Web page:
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NEWS
August 11, 2011
Where was the business community when the debt ceiling debate was going on? Why weren't they piling into Washington with grim faces and falling charts showing Congress what was likely to happen if America continued make a spectacle of itself, looking to all the world like Ozzy Osbourne and his family had taken over the Capitol? Why are corporate lobbyists' fingers only on the speed dial buttons when fighting for corporate welfare but not for the welfare of the nation? Don't they realize that their corporate welfare is dependent on the welfare of the nation, and the welfare of the nation is dependent on the middle class?
ARTICLES BY DATE
NEWS
June 18, 2014
I believe that Jon Weinstein will provide the best leadership for Howard County Council District 1. First, Jon is fully committed to supporting the Howard County school system and the excellent police and fire departments. His commitment is clearly evidenced by the endorsements he received from the Howard County Education Association, the Howard County Police Officers Association and the Howard County Professional Fire Fighters. Additionally, Jon's background as a small business owner gives him firsthand knowledge of the issues faced by the business community.
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NEWS
January 10, 2013
I wholeheartedly agree with your editorial, "Another Fiscal Cliff?" (Jan. 4). As a businessman, I am outraged that certain Republican extremists in the House are prepared to trash our economy in order to gain their political objectives. We have a long and honorable tradition in the U.S., and that is to never negotiate with criminals and hostage takers. The president must continue that tradition. The business community will strongly support the president as he rejects blackmail attempts by tea partyers.
NEWS
April 25, 2014
Baltimore's City Council is due to vote Monday on the "ban the box" ordinance - a measure that would prohibit prospective employers from inquiring about an applicant's criminal history until a conditional offer of employment is made. Its passage appears all but assured. The bill is designed to ensure that ex-offenders have a chance to be judged on the merit of their present skills rather than solely on the basis of their criminal past, and that is a goal we wholeheartedly support. We just hope it's not too late to make two modest changes that would, ultimately, serve the greater cause of increasing employment opportunities for those with criminal records.
NEWS
By Ellen Sauerbrey | March 27, 2013
When it comes to higher gas taxes, most Maryland businesses agree on one thing: They want a guarantee that the money designated for highway revenues will go to roads and bridges. But when the rubber met the road in the Maryland House of Delegates, some major business organizations gave away the key to the lockbox. The Maryland business community has been deeply divided on a gas tax increase. Paving contractors, concrete and asphalt companies, engineering firms and other businesses that depend on highway construction have been starving for lack of state transportation funds.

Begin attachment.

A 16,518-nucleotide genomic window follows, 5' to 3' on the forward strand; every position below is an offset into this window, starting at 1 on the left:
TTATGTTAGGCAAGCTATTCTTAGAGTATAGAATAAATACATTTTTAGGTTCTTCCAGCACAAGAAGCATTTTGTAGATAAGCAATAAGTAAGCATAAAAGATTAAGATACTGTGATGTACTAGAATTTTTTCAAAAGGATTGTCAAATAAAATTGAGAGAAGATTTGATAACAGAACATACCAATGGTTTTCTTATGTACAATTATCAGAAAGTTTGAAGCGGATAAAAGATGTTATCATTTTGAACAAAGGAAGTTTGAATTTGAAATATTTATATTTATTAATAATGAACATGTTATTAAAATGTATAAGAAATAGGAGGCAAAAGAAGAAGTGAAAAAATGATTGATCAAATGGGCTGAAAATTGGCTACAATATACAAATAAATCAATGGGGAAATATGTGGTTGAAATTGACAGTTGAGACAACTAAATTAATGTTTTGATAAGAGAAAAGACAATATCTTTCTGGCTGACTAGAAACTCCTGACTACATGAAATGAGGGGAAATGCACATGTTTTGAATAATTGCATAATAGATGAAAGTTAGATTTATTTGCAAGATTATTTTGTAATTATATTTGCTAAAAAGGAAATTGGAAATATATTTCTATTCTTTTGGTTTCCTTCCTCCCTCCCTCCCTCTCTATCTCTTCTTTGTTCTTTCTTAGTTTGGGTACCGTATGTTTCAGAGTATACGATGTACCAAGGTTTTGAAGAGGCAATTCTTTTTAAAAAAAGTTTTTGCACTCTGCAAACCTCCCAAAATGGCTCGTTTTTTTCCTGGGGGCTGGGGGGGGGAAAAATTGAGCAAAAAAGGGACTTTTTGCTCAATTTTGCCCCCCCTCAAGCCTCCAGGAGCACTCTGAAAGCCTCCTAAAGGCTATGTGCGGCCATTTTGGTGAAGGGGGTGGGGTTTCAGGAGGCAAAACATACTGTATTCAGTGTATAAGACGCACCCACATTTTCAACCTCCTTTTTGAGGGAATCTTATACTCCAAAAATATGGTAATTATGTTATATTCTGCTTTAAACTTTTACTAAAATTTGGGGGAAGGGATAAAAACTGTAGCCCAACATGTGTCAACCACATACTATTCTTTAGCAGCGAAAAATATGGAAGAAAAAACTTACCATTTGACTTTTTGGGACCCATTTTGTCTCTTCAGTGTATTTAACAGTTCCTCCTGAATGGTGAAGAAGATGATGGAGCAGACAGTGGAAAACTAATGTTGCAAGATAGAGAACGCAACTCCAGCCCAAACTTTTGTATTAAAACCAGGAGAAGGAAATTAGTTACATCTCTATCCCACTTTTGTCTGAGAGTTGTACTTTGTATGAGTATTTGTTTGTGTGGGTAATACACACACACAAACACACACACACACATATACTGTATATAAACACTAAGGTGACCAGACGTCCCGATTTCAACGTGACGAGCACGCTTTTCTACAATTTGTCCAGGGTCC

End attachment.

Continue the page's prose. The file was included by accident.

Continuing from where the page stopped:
NEWS
By BARRY RASCOVAR | January 2, 1994
Will new leadership mean a more effective and purposeful business community in Maryland over the next 12 months? Given business' anemic track record in the past decade, that may be asking too much.L Three business combines have turned to new leaders recently.Former Baltimore County Executive Don Hutchinson jumped from the Maryland Business Council to the Greater Baltimore Committee, whose influence has declined alarmingly.Champe McCulloch, a veteran telephone-company lobbyist, took over at the business council, which is the lobbying arm of the Maryland Chamber of Commerce.
NEWS
By Shirley Leung and Shirley Leung,Sun Staff Writer | November 10, 1994
It's no secret the business community loves Robert R. Neall. They love the Anne Arundel county executive for his fiscal conservatism, privatization of government and pro-business attitude.So, it comes as no surprise that business leaders are rejoicing over the election of John G. Gary, whom many believe will continue Mr. Neall's policies."Everything Bobby wanted to do couldn't be accomplished in four years," said George C. Shenk Jr., president of Whitmore Printing in Annapolis. "This will give John Gary the opportunity to continue with that same game plan."
BUSINESS
By Timothy B. Wheeler and Timothy B. Wheeler,SUN STAFF | April 14, 1999
From electricity deregulation to Y2K, this year's General Assembly session produced surprisingly bountiful returns for Maryland's business community.Business leaders, who began the 90-day session worried about the political fallout from last year's elections, found far more to celebrate yesterday than to bemoan."
NEWS
By TaNoah Morgan and TaNoah Morgan,SUN STAFF | March 3, 2003
When Cathy Yost and Becky Mangus learned their employer was considering selling her local business to an out-of-town buyer last year, the two members of the Business Monthly management team faced a tough decision: They could either watch their newspaper be taken over, or they could buy the paper and run it themselves. Yost and Mangus decided on the latter, a move that could be viewed as a triumph for the local community, but it was also something of a leap of faith. They have taken over a company that relies solely on the business community's support at a time when, County Executive James N. Robey noted in his state of the county address recently, some small businesses are seeing "a slowdown unlike any seen in recent years."
NEWS
March 23, 2014
A proposal in the Baltimore City Council to prohibit employers from asking about the criminal history of prospective employees until late in the hiring process has produced a strong backlash from the business community, and in particular the Greater Baltimore Committee. The GBC had been quietly lobbying against the measure for some time, but it has become much more vocal since the measure passed a preliminary vote unanimously, and now a final vote that had been scheduled for Monday appears likely to be postponed.